Organic Chemistry 1 - Week 1
Organic Chemistry 1 - Week 1 CHM 2210
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This 8 page Class Notes was uploaded by Madison Williams on Tuesday August 16, 2016. The Class Notes belongs to CHM 2210 at University of North Florida taught by Corey Causey in Fall 2015. Since its upload, it has received 12 views. For similar materials see Organic Chemisty 1 in Chemistry at University of North Florida.
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Date Created: 08/16/16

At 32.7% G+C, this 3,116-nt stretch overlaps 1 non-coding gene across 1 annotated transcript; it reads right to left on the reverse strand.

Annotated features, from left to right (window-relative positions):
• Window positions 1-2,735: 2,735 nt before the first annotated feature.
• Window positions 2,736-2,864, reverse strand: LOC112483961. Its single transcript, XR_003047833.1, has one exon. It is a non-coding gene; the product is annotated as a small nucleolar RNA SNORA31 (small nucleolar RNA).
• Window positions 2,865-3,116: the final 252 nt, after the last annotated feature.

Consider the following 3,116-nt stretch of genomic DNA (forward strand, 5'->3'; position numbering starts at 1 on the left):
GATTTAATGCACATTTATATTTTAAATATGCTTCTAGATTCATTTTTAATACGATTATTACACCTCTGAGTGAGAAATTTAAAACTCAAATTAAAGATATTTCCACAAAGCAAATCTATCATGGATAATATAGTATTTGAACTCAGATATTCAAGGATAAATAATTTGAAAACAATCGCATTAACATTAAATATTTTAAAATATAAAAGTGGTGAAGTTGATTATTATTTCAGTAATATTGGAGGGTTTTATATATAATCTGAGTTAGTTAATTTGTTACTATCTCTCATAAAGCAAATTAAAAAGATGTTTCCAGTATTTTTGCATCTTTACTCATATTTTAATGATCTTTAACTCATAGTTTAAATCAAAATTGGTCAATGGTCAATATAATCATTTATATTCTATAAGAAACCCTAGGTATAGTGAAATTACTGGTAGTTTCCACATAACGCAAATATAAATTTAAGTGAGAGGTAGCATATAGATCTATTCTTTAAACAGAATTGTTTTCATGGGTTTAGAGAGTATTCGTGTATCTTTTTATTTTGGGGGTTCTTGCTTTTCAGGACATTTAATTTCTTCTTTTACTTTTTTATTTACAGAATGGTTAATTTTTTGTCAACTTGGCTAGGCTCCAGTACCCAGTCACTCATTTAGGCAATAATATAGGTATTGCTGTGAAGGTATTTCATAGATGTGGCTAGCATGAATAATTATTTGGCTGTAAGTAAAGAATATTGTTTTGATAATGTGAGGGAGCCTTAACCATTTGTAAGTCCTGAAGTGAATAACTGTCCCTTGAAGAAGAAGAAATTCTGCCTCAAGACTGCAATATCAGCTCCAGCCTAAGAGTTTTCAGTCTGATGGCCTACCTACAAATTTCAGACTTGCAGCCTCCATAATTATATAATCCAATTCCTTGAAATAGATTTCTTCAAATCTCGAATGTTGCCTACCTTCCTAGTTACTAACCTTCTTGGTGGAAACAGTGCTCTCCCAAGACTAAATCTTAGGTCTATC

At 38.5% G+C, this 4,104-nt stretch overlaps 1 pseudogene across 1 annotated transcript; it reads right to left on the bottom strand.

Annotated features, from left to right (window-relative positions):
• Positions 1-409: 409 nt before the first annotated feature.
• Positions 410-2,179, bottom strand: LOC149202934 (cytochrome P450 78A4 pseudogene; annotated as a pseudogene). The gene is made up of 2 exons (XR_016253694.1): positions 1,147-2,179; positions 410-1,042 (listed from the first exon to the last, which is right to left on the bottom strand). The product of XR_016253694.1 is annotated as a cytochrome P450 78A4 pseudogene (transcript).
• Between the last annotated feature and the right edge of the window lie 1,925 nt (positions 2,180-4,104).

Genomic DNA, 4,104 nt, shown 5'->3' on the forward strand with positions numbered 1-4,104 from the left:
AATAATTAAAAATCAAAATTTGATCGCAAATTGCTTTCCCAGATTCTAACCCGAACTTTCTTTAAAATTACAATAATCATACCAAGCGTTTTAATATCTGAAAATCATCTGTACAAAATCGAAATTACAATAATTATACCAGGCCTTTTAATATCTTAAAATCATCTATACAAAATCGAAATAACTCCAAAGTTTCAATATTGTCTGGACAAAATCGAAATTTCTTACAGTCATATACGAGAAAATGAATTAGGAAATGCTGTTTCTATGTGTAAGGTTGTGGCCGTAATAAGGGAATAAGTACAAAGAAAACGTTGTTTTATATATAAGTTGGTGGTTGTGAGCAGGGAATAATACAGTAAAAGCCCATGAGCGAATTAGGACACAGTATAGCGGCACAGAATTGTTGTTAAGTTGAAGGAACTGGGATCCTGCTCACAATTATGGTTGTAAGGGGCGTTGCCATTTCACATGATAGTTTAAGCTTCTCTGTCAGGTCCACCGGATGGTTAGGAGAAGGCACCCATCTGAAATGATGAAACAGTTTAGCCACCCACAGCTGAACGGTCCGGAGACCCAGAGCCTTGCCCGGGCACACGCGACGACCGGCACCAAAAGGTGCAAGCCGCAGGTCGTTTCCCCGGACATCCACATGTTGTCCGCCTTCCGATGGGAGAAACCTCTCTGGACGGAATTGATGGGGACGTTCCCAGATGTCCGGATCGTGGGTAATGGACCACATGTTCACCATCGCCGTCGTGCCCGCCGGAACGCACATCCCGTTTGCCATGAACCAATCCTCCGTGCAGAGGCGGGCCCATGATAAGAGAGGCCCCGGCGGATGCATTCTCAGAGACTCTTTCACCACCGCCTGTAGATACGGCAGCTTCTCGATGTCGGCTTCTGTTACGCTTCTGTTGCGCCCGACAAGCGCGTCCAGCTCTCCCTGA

Week #1 o organic chemistry: the study of carbon based molecules and a few other elements (primarily nitrogen, oxygen, and hydrogen) Electron Configuration o Electrons are held in orbitals. o Electron configurations tell us where electrons are located. o example #1: 2 2 2 Carbon: 6 electrons, 1s 2s 2p o example #2: Hydrogen: 1 electron, 1s1 o example #3: 2 2 4 Oxygen: 8 electrons, 1s 2s 2p Lewis Dot Structures o Lewis dot structures help us determine how bonds form between atoms. o These structures deal with valence electrons (the outermost electrons) because these are the electrons involved in bonding. o Atoms are most happy (stable) when they have 8 valence electrons. o The Lewis model of bonding tells us that atoms are most stable when the valence shell is filled (“octet rule”). o example #1: Carbon o example #2: Hydrogen o example #3: Oxygen Octet and Bonding o Atoms can gain or lose electrons in order to become “filled”. - This changes the charge of the atom. This creates ions that form ionic bonds. o Atoms can share electrons with one of more atoms in order to complete their valence shell. - This is called a covalent bond. o When electrons are unequally shared between atoms, they create a polar covalent bond. - This occurs when the atoms (elements) involved are of different electronegativities. - This type of bond contains some ionic and some covalent characteristics - primarily due to the different electronegativities involved. - As you move up and to the right of the periodic table, the elements increase in electronegativity. (Fluorine is the most electronegative element.) o Ionic bonds exist if the difference in electronegativity is greater than 1.9. If a polar covalent bond exists, the difference is between 0.5 and 1.9. If a nonpolar covalent bond exists, the difference is between 0 and .5. Lewis Structures for Polyatomics 1. Determine the number of valence electrons. (The electrons in the core are not involved with bonding.) - These come from two places: the electrons on each atom, and the charge of the molecule. - example #1: CH 4 Carbon: 4e x 1 = 4e - Hydrogen: 1e x 4 = 4e - - Total: 8e 2. Determine the connectivity of the atoms. - example #1: CH 4 - example #2: C4H 10 Carbon: 4e x 4 = 16e - - - Hydrogen: 1e x 10 = 10e Total: 26e - note: Hydrogen can only form one bond so it must be on the outside of the skeleton. *both of these are accurate structures they are structural isomers (empirical formulas are not as important as how they are formed) 3. Connect atoms with single bonds and add extra electrons to fill octets. - example #1: C 2 O6 - - Carbon: 4e x 2 = 8e Hydrogen: 1e x 6 = 6e - - - Oxygen: 6e x 1 = 6e Total: 20e - 4. Consider multiple bonds (double/triple). - example #1: C 2 4 Carbon: 4e x 2 = 8e - - - Hydrogen: 1e x 4 = 4e Total: 12e - 5. Consider the formal charge: (1) draw Lewis structure, (2) determine how many electrons “belong” to each atom (bond counts as one, lone pairs count as two), (3) compare the number of electrons to that of a neutral atom, (4) sum of all formal charges must equal the charge on the molecule - extra electron = -1 charge - missing electron = +1 charge - example #1: H 3 + Hydrogen: 1e x 3 = 3e - Oxygen: 6e x 1 = 6e - “ ”: -1e - - Total: 8e formal charges: Hydrogen (same for all three): owns 1e , needs 1e 0 - - - Oxygen: owns 5e , needs 6e +1 - example #2: HCO 3- Hydrogen: 1e x 1 = 1e - Carbon: 4e x 1 = 4e - - - Oxygen: 6e x 3 = 18e “ “: +1e - Total: 24e - formal charges: Hydrogen: owns 1e , needs 1e 0 - Carbon: owns 4e , needs 4e 0 - Oxygen: owns 7e , needs 6e -1 - - example #3: HNO 3 Hydrogen: 1e x 1 = 1e - Nitrogen: 5e x 1 = 5e - - - Oxygen: 6e x 3 = 18e Total: 24e - formal charges: Hydrogen: owns 1e , needs 1e 0 - Oxygen (leftmost/top): owns 6e , needs 6e 0 - - - Oxygen (rightmost): owns 7e , needs 6e -1 Nitrogen: owns 4e , needs 5e +1 - check: -1 + (+1) = 0 o structural isomers: contain all the same atoms but the skeletons are different (such as C H 4ro10the previous example) o formal charge: - The overall charge may be zero but each individual atom may have a charge that gets canceled out by another. Generally Speaking: o Carbon: usually has 4 bonds and 0 lone pairs o Oxygen: usually has 2 bonds and 2 lone pairs o Nitrogen: usually has 3 bonds and 1 lone pair o Hydrogen: usually has 1 bond and 0 lone pairs Exceptions to the “Octet Rule”: o Boron and Aluminum are neutral with six electrons. - The formal charge on a boron (or aluminum) atom surrounded by 4 hydrogen atoms (8 electrons), is -1. - The formal charge on a boron (or aluminum) atoms surrounded by 3 hydrogen atoms (6 electrons), is 0. Bond Angles and Molecular Shapes o Valence Shell Electron Pair Repulsion (VSEPR) Theory: explains why molecules take the three dimensional shape that they take o Regions of Electron Density: - includes single bonds and lone pairs RoED Shape Bond Angle Hybridization 4 tetrahedral 109.5° sp3 2 3 trigonal planar 120° sp 2 linear 180° sp - example #1: CH 4 This structure looks planar in the drawing, but in reality it is tetrahedral because the bonded electrons want to be as far away from each other as possible (VSEPR Theory). - example #2: CH 2 - example #3: C 2 2 Valence Bond Theory o hybridization: two different things coming together to create a unified piece similar to the individual parts o example #1: sp hy3ridization note: You must conserve the number of orbitals, but for this hybridization they will all look the same. This is how the tetrahedral shape comes about. o example #2: sp hybridization 2 note: Because this is an sp2hybridization, you only combine one “s” orbital with 2 of the “p” orbitals. The fourth orbital is unhybridized and, therefore, remains the same. In addition, the single π bond will prevent the molecule from twisting. o example #3: On each carbon atom, there are 3 bond angles, so each side of the molecule is trigonal planar with a sp 2ybridization. Using hybridization, the following structure can be created. - The blue overlaps represent the 5 σ bonds. - The red “p” orbitals are positioned 90° to the plane of the rest of the molecule. (Think you this as then sticking straight up from the paper.) - The π bonds, represented by the dotted line connected the “p” orbitals, keep the two sides of the molecule from twisting. o example #4: If two addition hydrogen atoms were added to the molecule above, each carbon would then possess 4 regions of electron density. It would therefore contain an sp hybridization, and would be able to twist freely because of the absence of π bonds and the presence of σ bonds. o example #5: C H 2 2 On each carbon atom, there are 2 bond angles, so each side of the molecule is linear with a sp hybridization. Using this information, we can create this structure. - The blue overlaps represent the 3 σ bonds. - The red and purple “p” orbitals are positioned 90° to the linear molecule. - The π bonds, represented by the dotted line connected the red “p” orbitals together, and the purple “p” orbitals together keep the two carbon atoms from twisting. Polar vs. Non-Polar o To be polar, the molecule must contain polar bonds. (However, the presence of polar bonds doesn’t always lead to a polar molecule.) o Polarity is a scale that can be measured quantitatively. o Polarity is derived from the orientation and types of atoms involved in a molecule. o example #1: This molecule only contains nonpolar bonds, and its therefore a nonpolar molecule. o example #2: By replacing one of the hydrogen atoms from example #1 with a chlorine atom, there is now a polar bond between the chlorine atom and the carbon atom because of the difference in electronegativity. This is a polar molecule. o example #3: This molecule is nonpolar because all of the dipoles cancel each other out. Resonance o Some molecules are not accurately represented by a single Lewis structure. o Resonance allows us to take several structure to describe a single structure. o The best Lewis structure contributes the most to the “average” of the resonance structures (weighted average). o Resonance structures do not actually exist and they are not in equilibrium with one another. o example #1: CO 3-2 - The Double bonds are shorter than single bonds. However, if you look at CO 3 2, all of the bonds appear to be the same length. The actual structure (below) looks somewhat like each of the Lewis structures. In this model, the electrons move between atoms and each oxygen has a -2 formal charge of about / . 3 Rules for Drawing Resonance Structures 1. All structures that you draw must have the same number of electrons. 2. You must not violate the “octet rule” for 1 and 2 row. (You can have less than 8, but not more. 3. The connectivity (skeleton) cannot change. You cannot break sigma bonds. Pi bonds and lone pair electrons are the only parts that can move. 4. You must have the same number of unpaired electrons.